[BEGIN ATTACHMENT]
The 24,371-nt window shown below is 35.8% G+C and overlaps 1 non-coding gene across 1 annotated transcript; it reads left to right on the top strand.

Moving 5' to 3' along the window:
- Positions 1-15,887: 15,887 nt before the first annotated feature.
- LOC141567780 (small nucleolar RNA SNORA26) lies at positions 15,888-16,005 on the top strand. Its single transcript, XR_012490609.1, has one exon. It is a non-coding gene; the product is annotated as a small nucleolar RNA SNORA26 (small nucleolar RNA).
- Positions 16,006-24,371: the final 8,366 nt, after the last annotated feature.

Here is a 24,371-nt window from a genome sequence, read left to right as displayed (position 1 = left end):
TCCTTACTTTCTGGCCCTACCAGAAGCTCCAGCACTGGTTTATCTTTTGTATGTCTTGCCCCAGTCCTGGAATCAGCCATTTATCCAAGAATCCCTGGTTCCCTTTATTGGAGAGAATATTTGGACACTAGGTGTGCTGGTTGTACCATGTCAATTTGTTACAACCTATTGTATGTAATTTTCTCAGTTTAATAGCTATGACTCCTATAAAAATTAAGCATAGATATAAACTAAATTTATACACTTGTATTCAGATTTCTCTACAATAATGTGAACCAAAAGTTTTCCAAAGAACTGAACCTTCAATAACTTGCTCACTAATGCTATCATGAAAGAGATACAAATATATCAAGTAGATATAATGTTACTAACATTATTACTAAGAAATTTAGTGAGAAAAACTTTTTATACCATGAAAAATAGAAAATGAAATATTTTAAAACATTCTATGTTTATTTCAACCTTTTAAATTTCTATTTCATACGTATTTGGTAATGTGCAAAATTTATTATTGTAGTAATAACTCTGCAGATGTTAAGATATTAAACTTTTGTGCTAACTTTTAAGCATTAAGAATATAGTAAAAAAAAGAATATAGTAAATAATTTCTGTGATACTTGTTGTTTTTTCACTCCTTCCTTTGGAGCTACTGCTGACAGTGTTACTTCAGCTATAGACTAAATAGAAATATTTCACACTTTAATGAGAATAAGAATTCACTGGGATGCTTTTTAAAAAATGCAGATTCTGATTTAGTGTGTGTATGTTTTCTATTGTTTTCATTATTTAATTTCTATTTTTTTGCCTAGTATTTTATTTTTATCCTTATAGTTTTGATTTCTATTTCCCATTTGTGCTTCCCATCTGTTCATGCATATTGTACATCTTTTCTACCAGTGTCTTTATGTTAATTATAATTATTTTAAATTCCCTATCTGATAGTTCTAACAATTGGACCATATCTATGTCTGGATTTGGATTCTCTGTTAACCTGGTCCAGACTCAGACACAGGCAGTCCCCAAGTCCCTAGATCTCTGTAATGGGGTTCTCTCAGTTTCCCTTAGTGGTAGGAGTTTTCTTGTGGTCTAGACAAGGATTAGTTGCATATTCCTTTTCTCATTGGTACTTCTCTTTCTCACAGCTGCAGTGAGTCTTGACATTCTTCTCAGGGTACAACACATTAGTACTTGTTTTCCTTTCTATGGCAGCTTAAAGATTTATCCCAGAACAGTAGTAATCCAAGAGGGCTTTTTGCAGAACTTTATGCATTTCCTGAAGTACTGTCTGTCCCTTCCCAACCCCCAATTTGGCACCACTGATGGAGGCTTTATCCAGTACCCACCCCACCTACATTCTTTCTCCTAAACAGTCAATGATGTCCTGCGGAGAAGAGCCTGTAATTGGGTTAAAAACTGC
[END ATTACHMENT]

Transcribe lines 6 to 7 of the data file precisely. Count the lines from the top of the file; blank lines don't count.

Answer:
Here is a 24,371-nt window from a genome sequence, read left to right as displayed (position 1 = left end):
TCCTTACTTTCTGGCCCTACCAGAAGCTCCAGCACTGGTTTATCTTTTGTATGTCTTGCCCCAGTCCTGGAATCAGCCATTTATCCAAGAATCCCTGGTTCCCTTTATTGGAGAGAATATTTGGACACTAGGTGTGCTGGTTGTACCATGTCAATTTGTTACAACCTATTGTATGTAATTTTCTCAGTTTAATAGCTATGACTCCTATAAAAATTAAGCATAGATATAAACTAAATTTATACACTTGTATTCAGATTTCTCTACAATAATGTGAACCAAAAGTTTTCCAAAGAACTGAACCTTCAATAACTTGCTCACTAATGCTATCATGAAAGAGATACAAATATATCAAGTAGATATAATGTTACTAACATTATTACTAAGAAATTTAGTGAGAAAAACTTTTTATACCATGAAAAATAGAAAATGAAATATTTTAAAACATTCTATGTTTATTTCAACCTTTTAAATTTCTATTTCATACGTATTTGGTAATGTGCAAAATTTATTATTGTAGTAATAACTCTGCAGATGTTAAGATATTAAACTTTTGTGCTAACTTTTAAGCATTAAGAATATAGTAAAAAAAAGAATATAGTAAATAATTTCTGTGATACTTGTTGTTTTTTCACTCCTTCCTTTGGAGCTACTGCTGACAGTGTTACTTCAGCTATAGACTAAATAGAAATATTTCACACTTTAATGAGAATAAGAATTCACTGGGATGCTTTTTAAAAAATGCAGATTCTGATTTAGTGTGTGTATGTTTTCTATTGTTTTCATTATTTAATTTCTATTTTTTTGCCTAGTATTTTATTTTTATCCTTATAGTTTTGATTTCTATTTCCCATTTGTGCTTCCCATCTGTTCATGCATATTGTACATCTTTTCTACCAGTGTCTTTATGTTAATTATAATTATTTTAAATTCCCTATCTGATAGTTCTAACAATTGGACCATATCTATGTCTGGATTTGGATTCTCTGTTAACCTGGTCCAGACTCAGACACAGGCAGTCCCCAAGTCCCTAGATCTCTGTAATGGGGTTCTCTCAGTTTCCCTTAGTGGTAGGAGTTTTCTTGTGGTCTAGACAAGGATTAGTTGCATATTCCTTTTCTCATTGGTACTTCTCTTTCTCACAGCTGCAGTGAGTCTTGACATTCTTCTCAGGGTACAACACATTAGTACTTGTTTTCCTTTCTATGGCAGCTTAAAGATTTATCCCAGAACAGTAGTAATCCAAGAGGGCTTTTTGCAGAACTTTATGCATTTCCTGAAGTACTGTCTGTCCCTTCCCAACCCCCAATTTGGCACCACTGATGGAGGCTTTATCCAGTACCCACCCCACCTACATTCTTTCTCCTAAACAGTCAATGATGTCCTGCGGAGAAGAGCCTGTAATTGGGTTAAAAACTGC